Sometimes people can get a little carried away with the pampering, though, which has also lead to a rise in obese pets, particularly cats and dogs. The problem is so bad that there is now an organization dedicated to combating it. According to a 2013 survey performed by the Association for Pet Obesity Prevention, 57 percent of cats are either overweight or obese and 53 percent of dogs are either overweight or obese.

This misfortune for pets has turned the specialty pet food market and over-the-counter pet medicine into a lucrative and growing market, though. Pet parents spent $4.1 billion on organic and natural pet foods last year according to market research firm Packaged Facts. This particular sector of the pet food industry has seen a compound annual growth of 17 percent over the last four years.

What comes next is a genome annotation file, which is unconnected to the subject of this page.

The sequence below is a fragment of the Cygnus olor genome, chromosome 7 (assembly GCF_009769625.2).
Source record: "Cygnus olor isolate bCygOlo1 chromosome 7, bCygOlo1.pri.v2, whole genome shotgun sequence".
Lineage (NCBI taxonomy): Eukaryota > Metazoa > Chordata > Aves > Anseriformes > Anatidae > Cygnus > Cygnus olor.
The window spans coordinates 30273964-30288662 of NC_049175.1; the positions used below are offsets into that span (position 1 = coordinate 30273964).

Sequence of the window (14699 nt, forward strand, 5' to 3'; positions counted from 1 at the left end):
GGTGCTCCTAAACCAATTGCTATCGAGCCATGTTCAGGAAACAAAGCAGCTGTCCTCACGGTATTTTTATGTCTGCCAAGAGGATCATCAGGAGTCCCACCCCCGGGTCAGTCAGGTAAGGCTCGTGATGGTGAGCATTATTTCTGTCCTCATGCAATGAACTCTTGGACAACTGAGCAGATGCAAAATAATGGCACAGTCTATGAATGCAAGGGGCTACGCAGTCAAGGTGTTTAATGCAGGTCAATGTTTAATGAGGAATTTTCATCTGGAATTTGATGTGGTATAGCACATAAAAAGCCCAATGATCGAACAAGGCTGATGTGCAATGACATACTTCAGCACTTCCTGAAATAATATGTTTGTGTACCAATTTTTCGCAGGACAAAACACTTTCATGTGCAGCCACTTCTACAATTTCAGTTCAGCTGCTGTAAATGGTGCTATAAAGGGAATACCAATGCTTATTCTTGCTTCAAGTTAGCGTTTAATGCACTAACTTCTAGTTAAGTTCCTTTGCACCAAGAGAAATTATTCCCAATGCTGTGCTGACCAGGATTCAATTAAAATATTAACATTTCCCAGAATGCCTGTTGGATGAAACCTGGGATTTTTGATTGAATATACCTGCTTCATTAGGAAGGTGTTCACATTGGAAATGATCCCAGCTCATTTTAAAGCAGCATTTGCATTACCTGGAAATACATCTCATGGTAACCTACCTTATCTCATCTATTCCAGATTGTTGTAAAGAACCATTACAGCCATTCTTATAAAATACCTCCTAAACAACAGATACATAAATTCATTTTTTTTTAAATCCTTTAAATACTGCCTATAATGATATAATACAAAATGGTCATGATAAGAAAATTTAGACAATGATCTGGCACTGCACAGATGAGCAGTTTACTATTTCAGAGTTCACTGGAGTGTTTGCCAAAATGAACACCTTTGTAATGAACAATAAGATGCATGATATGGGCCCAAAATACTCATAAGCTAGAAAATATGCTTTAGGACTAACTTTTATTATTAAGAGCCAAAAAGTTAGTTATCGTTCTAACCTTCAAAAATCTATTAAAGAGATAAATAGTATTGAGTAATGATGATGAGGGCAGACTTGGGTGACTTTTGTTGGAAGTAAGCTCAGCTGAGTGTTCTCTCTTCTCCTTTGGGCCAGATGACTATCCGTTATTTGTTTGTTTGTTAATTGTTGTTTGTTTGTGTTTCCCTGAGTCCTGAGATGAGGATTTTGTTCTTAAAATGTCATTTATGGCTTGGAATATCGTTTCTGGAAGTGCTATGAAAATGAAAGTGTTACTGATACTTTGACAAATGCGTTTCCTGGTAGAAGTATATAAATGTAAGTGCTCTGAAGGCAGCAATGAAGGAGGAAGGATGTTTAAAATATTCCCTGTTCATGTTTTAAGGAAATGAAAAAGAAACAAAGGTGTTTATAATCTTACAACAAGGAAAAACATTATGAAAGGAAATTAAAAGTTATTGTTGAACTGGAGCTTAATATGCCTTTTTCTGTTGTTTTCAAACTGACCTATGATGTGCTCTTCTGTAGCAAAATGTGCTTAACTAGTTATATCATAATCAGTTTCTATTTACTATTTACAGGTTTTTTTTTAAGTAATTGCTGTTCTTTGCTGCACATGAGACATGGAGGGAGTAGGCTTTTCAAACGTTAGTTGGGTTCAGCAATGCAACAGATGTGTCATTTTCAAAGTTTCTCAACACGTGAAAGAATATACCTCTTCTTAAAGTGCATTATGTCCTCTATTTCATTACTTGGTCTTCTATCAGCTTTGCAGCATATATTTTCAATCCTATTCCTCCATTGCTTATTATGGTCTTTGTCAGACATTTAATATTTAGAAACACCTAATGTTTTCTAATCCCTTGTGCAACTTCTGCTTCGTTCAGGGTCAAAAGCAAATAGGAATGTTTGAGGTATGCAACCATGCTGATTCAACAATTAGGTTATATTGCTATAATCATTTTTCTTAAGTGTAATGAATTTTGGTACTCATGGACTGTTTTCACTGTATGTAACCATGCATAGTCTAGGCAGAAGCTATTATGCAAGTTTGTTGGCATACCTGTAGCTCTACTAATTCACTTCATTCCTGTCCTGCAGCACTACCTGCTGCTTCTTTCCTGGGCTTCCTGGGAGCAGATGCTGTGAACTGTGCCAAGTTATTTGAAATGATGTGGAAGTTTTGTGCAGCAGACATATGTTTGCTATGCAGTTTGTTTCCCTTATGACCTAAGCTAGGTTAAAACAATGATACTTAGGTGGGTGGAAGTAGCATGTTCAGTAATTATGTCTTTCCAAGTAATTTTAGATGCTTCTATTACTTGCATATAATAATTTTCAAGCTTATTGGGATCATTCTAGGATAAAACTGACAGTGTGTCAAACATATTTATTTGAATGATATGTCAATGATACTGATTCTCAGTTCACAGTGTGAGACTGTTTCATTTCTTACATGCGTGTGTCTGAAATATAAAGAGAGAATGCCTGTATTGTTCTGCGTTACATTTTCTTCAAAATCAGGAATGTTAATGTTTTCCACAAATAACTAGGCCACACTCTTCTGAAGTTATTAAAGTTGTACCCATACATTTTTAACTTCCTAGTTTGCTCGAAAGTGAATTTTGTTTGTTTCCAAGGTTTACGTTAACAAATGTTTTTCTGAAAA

Specialty foods

Some specialty pet foods don’t even have to do with health, though. Sometimes, the pet parents just have a preference for certain foods that fit in with their lifestyle and they want their pets to follow suit.

An estimated two million cats and dogs are fed kosher pet food, while another four million felines and canines are fed vegetarian pet food. And even tap water isn’t good enough for some people’s pets, as about two million dogs and cats drink flavored water and eight million are given bottled water to drink.

Needless to say, the specialty pet food sector is another area of growth in the pet franchising market.

Pet insurance